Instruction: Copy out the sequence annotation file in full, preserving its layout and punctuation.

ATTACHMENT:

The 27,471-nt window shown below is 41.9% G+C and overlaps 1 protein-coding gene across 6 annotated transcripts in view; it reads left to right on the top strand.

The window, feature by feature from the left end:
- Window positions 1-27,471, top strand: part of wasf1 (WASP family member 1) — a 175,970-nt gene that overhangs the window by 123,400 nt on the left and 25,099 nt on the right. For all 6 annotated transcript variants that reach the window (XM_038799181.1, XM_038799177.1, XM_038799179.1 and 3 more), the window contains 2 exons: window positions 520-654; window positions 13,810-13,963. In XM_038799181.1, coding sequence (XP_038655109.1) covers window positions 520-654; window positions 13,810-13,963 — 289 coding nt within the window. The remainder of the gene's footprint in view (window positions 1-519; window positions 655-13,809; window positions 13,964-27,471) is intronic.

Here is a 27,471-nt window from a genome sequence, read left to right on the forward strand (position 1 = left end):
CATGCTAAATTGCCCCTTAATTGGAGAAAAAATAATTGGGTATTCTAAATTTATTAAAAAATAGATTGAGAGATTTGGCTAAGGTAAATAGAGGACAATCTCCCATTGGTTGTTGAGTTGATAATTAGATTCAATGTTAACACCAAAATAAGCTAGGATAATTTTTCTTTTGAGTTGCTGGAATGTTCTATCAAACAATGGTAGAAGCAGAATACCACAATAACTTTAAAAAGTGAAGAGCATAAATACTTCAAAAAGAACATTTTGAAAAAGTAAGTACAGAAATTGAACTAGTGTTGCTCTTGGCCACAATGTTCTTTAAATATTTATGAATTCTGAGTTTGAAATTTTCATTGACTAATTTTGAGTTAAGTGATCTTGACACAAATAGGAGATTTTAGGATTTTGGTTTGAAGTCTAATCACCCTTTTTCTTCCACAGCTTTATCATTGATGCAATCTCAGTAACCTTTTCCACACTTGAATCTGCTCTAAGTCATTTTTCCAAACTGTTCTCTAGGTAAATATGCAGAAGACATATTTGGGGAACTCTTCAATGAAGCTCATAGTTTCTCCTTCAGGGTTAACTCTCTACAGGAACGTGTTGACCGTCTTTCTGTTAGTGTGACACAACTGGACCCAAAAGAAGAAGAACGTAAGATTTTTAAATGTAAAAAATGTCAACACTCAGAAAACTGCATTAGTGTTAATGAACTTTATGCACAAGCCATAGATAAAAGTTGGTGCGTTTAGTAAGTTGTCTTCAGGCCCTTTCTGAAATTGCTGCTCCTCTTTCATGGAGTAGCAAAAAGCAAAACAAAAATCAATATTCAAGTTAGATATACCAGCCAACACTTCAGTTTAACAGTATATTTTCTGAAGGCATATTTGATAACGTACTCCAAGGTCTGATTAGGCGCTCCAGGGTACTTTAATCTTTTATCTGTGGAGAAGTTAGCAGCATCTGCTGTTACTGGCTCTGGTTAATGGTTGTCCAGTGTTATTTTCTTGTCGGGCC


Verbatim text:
The 27,471-nt window shown below is 41.9% G+C and overlaps 1 protein-coding gene across 6 annotated transcripts in view; it reads left to right on the top strand.

The window, feature by feature from the left end:
- Window positions 1-27,471, top strand: part of wasf1 (WASP family member 1) — a 175,970-nt gene that overhangs the window by 123,400 nt on the left and 25,099 nt on the right. For all 6 annotated transcript variants that reach the window (XM_038799181.1, XM_038799177.1, XM_038799179.1 and 3 more), the window contains 2 exons: window positions 520-654; window positions 13,810-13,963. In XM_038799181.1, coding sequence (XP_038655109.1) covers window positions 520-654; window positions 13,810-13,963 — 289 coding nt within the window. The remainder of the gene's footprint in view (window positions 1-519; window positions 655-13,809; window positions 13,964-27,471) is intronic.

Here is a 27,471-nt window from a genome sequence, read left to right on the forward strand (position 1 = left end):
CATGCTAAATTGCCCCTTAATTGGAGAAAAAATAATTGGGTATTCTAAATTTATTAAAAAATAGATTGAGAGATTTGGCTAAGGTAAATAGAGGACAATCTCCCATTGGTTGTTGAGTTGATAATTAGATTCAATGTTAACACCAAAATAAGCTAGGATAATTTTTCTTTTGAGTTGCTGGAATGTTCTATCAAACAATGGTAGAAGCAGAATACCACAATAACTTTAAAAAGTGAAGAGCATAAATACTTCAAAAAGAACATTTTGAAAAAGTAAGTACAGAAATTGAACTAGTGTTGCTCTTGGCCACAATGTTCTTTAAATATTTATGAATTCTGAGTTTGAAATTTTCATTGACTAATTTTGAGTTAAGTGATCTTGACACAAATAGGAGATTTTAGGATTTTGGTTTGAAGTCTAATCACCCTTTTTCTTCCACAGCTTTATCATTGATGCAATCTCAGTAACCTTTTCCACACTTGAATCTGCTCTAAGTCATTTTTCCAAACTGTTCTCTAGGTAAATATGCAGAAGACATATTTGGGGAACTCTTCAATGAAGCTCATAGTTTCTCCTTCAGGGTTAACTCTCTACAGGAACGTGTTGACCGTCTTTCTGTTAGTGTGACACAACTGGACCCAAAAGAAGAAGAACGTAAGATTTTTAAATGTAAAAAATGTCAACACTCAGAAAACTGCATTAGTGTTAATGAACTTTATGCACAAGCCATAGATAAAAGTTGGTGCGTTTAGTAAGTTGTCTTCAGGCCCTTTCTGAAATTGCTGCTCCTCTTTCATGGAGTAGCAAAAAGCAAAACAAAAATCAATATTCAAGTTAGATATACCAGCCAACACTTCAGTTTAACAGTATATTTTCTGAAGGCATATTTGATAACGTACTCCAAGGTCTGATTAGGCGCTCCAGGGTACTTTAATCTTTTATCTGTGGAGAAGTTAGCAGCATCTGCTGTTACTGGCTCTGGTTAATGGTTGTCCAGTGTTATTTTCTTGTCGGGCC